involve $e^{\lambda_1 t}$ and $e^{\lambda_2 t}$; these tend to zero as $t$
increases, because $\lambda_1$ and $\lambda_2$ are negative.
If $\tau>0$ and $\delta<\tau^2/4$ then we have an
unstable node. The eigenvalues
$\lambda_1=(\tau+\sqrt{\tau^24\delta})/2$ and
$\lambda_2=(\tau\sqrt{\tau^24\delta})/2$ are both
positive real numbers, and we can find corresponding eigenvectors $v_1$
and $v_2$ that have real entries. The solution curves run from the origin out
to infinity. The formulae involve $e^{\lambda_1 t}$ and $e^{\lambda_2 t}$;
these tend to infinity as $t$ increases, because $\lambda_1$ and $\lambda_2$
are positive.
If $\tau<0$ and $\delta=0$ then we say that the system is
semistable. One eigenvalue is $\lambda_1=0$, the other is
$\lambda_2=\tau<0$, and we can find corresponding eigenvectors
$v_1$ and $v_2$. Let $V_1$ be the set of multiples of $v_1$,
and let $V_2$ be the set of multiples of $V_2$, so $V_1$ and $V_2$ are lines
through the origin. The solution curves are straight lines parallel to $V_2$.
They approach $V_1$ as $t$ tends to infinity, but they never actually reach $V_1$.
The formulae have some constant terms and some terms involving $e^{\lambda_2 t}$.
The $e^{\lambda_2t}$ terms tend to zero as $t$ increases, because $\lambda_2<0$.
If $\tau>0$ and $\delta=0$ then we say that the system is
semiunstable. One eigenvalue is $\lambda_1=0$, the other is
$\lambda_2=\tau>0$, and we can find corresponding eigenvectors
$v_1$ and $v_2$. Let $V_1$ be the set of multiples of $v_1$,
and let $V_2$ be the set of multiples of $V_2$, so $V_1$ and $V_2$ are lines
through the origin. The solution curves are straight lines parallel to $V_2$
that run out to infinity away from $V_1$. The formulae have some constant terms
and some terms involving $e^{\lambda_2 t}$. The $e^{\lambda_2t}$ terms tend to
infinity as $t$ increases, because $\lambda_2>0$.
If $\delta<0$ then we have a saddle. The
eigenvalue $\lambda_1=(\tau+\sqrt{\tau^24\delta})/2$
is a positive real number, and the eigenvalue
$\lambda_2=(\tau\sqrt{\tau^24\delta})/2$ is a
negative real numbers. We can find corresponding eigenvectors $v_1$
and $v_2$ that have real entries. Let $V_1$ be the set of multiples of $v_1$,
and let $V_2$ be the set of multiples of $V_2$, so $V_1$ and $V_2$ are lines
through the origin. There are two solution curves that run out from the origin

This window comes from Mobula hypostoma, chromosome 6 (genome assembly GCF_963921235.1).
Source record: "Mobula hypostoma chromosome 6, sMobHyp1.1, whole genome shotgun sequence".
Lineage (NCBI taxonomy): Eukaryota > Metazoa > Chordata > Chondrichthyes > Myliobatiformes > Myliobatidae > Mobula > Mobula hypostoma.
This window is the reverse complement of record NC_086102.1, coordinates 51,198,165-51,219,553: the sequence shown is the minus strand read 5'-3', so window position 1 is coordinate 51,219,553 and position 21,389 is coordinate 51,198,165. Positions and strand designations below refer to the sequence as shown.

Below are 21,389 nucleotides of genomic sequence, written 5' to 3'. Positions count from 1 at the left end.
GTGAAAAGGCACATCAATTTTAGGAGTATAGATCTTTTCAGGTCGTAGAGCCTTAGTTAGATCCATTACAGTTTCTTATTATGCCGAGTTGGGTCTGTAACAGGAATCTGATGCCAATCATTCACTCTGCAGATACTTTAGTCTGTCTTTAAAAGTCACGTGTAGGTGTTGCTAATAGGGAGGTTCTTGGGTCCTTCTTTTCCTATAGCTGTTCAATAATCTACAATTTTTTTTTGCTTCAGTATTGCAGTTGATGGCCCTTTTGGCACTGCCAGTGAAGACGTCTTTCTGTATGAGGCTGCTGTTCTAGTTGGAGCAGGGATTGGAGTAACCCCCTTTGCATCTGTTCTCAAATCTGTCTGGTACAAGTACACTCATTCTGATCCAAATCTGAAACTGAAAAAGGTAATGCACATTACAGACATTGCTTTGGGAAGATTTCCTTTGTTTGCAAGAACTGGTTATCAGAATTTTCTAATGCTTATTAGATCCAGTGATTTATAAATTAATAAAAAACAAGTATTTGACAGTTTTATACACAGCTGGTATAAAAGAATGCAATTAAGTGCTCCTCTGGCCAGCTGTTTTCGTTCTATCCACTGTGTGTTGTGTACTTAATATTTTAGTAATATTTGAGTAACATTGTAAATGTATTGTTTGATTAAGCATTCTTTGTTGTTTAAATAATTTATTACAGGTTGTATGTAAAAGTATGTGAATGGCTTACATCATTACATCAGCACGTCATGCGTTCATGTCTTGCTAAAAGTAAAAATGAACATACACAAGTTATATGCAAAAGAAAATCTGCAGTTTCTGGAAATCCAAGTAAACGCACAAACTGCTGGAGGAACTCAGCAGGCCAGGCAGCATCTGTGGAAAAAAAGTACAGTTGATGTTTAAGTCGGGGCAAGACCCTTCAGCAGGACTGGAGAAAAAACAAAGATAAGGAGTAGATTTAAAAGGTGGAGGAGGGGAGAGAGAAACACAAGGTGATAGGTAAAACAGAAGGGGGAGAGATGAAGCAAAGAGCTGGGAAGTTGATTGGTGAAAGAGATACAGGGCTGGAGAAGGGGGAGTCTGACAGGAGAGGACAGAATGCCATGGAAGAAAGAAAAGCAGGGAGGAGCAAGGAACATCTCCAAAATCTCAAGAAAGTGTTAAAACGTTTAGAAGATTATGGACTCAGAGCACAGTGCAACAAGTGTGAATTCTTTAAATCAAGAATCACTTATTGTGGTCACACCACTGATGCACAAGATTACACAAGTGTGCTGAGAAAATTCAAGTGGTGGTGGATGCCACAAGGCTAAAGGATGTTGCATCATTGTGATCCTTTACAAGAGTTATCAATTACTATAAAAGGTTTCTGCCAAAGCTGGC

to infinity along $V_1$, one in each direction. There are two more solution
curves that run in from infinity to the origin along $V_2$. Between $V_1$ and
$V_2$ there are solution curves that come in from infinity and then turn around
and head back out to infinity in a different direction. The formulae involve
$e^{\lambda_1 t}$ and $e^{\lambda_2 t}$. As $t$ tends to $\infty$, the
$e^{\lambda_1 t}$ terms tend to zero and the $e^{\lambda_2 t}$ terms tend to
infinity. As $t$ tends to $+\infty$, the
$e^{\lambda_2 t}$ terms tend to zero and the $e^{\lambda_1 t}$ terms tend to
infinity.
If $\tau<0$ and $\delta>\tau^2/4$ then we have a
stable focus. The eigenvalues are $\lambda+i\omega$ and $\lambdai\omega$,
where $\lambda=\tau/2<0$ and
$\omega=\sqrt{\delta\tau^2/4}>0$. The corresponding eigenvectors
have complex entries, so we cannot draw them on our usual diagram. The formulae
for the solution involve the expression
$$ e^{\lambda t\pm i\omega t} =
e^{\lambda t}e^{i\omega t} =
e^{\lambda t}(\cos(\omega t) + i\sin(\omega t)).
$$
When we work out all the details we find that the imaginary parts cancel out.
We can therefore write the solution in terms of
$e^{\lambda t}\cos(\omega t)$ and $e^{\lambda t}\sin(\omega t)$, with real
coefficients. As $\lambda<0$, these expressions tend to zero as $t\to\infty$.
The solution curves spiral in from infinity to the origin. They turn
clockwise if $b>0$, and anticlockwise if $b<0$.
If $\tau>0$ and $\delta>\tau^2/4$ then we have an
unstable focus. The eigenvalues are $\lambda+i\omega$ and $\lambdai\omega$,
where $\lambda=\tau/2>0$ and
$\omega=\sqrt{\delta\tau^2/4}>0$. The corresponding eigenvectors
have complex entries, so we cannot draw them on our usual diagram. The formulae
for the solution involve the expression
$$ e^{\lambda t\pm i\omega t} =
e^{\lambda t}e^{i\omega t} =
e^{\lambda t}(\cos(\omega t) + i\sin(\omega t)).
$$
When we work out all the details we find that the imaginary parts cancel out.
We can therefore write the solution in terms of
$e^{\lambda t}\cos(\omega t)$ and $e^{\lambda t}\sin(\omega t)$, with real
coefficients. As $\lambda>0$, these expressions tend to zero as $t\to\infty$.
The solution curves spiral out to infinity from the origin. They turn
clockwise if $b>0$, and anticlockwise if $b<0$.